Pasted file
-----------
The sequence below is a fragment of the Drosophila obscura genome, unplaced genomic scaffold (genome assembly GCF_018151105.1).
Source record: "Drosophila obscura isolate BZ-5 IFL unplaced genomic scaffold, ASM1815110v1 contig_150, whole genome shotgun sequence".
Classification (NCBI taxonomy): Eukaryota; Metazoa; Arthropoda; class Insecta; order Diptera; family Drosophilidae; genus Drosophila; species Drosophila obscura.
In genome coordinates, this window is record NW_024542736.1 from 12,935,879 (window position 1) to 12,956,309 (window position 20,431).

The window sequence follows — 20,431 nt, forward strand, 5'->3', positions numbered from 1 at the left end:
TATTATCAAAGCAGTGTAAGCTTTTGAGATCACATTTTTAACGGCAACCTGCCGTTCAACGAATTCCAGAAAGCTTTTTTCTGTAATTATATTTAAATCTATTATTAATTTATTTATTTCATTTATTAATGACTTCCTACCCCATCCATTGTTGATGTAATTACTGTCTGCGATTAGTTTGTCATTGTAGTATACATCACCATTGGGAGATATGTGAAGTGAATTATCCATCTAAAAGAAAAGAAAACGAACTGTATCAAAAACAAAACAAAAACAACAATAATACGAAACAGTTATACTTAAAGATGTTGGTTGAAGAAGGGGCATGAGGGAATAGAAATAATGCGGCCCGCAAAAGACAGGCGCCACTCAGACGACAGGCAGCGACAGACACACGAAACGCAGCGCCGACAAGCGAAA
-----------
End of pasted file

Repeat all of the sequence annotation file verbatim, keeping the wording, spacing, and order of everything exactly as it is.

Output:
The sequence below is a fragment of the Drosophila obscura genome, unplaced genomic scaffold (genome assembly GCF_018151105.1).
Source record: "Drosophila obscura isolate BZ-5 IFL unplaced genomic scaffold, ASM1815110v1 contig_150, whole genome shotgun sequence".
Classification (NCBI taxonomy): Eukaryota; Metazoa; Arthropoda; class Insecta; order Diptera; family Drosophilidae; genus Drosophila; species Drosophila obscura.
In genome coordinates, this window is record NW_024542736.1 from 12,935,879 (window position 1) to 12,956,309 (window position 20,431).

The window sequence follows — 20,431 nt, forward strand, 5'->3', positions numbered from 1 at the left end:
TATTATCAAAGCAGTGTAAGCTTTTGAGATCACATTTTTAACGGCAACCTGCCGTTCAACGAATTCCAGAAAGCTTTTTTCTGTAATTATATTTAAATCTATTATTAATTTATTTATTTCATTTATTAATGACTTCCTACCCCATCCATTGTTGATGTAATTACTGTCTGCGATTAGTTTGTCATTGTAGTATACATCACCATTGGGAGATATGTGAAGTGAATTATCCATCTAAAAGAAAAGAAAACGAACTGTATCAAAAACAAAACAAAAACAACAATAATACGAAACAGTTATACTTAAAGATGTTGGTTGAAGAAGGGGCATGAGGGAATAGAAATAATGCGGCCCGCAAAAGACAGGCGCCACTCAGACGACAGGCAGCGACAGACACACGAAACGCAGCGCCGACAAGCGAAA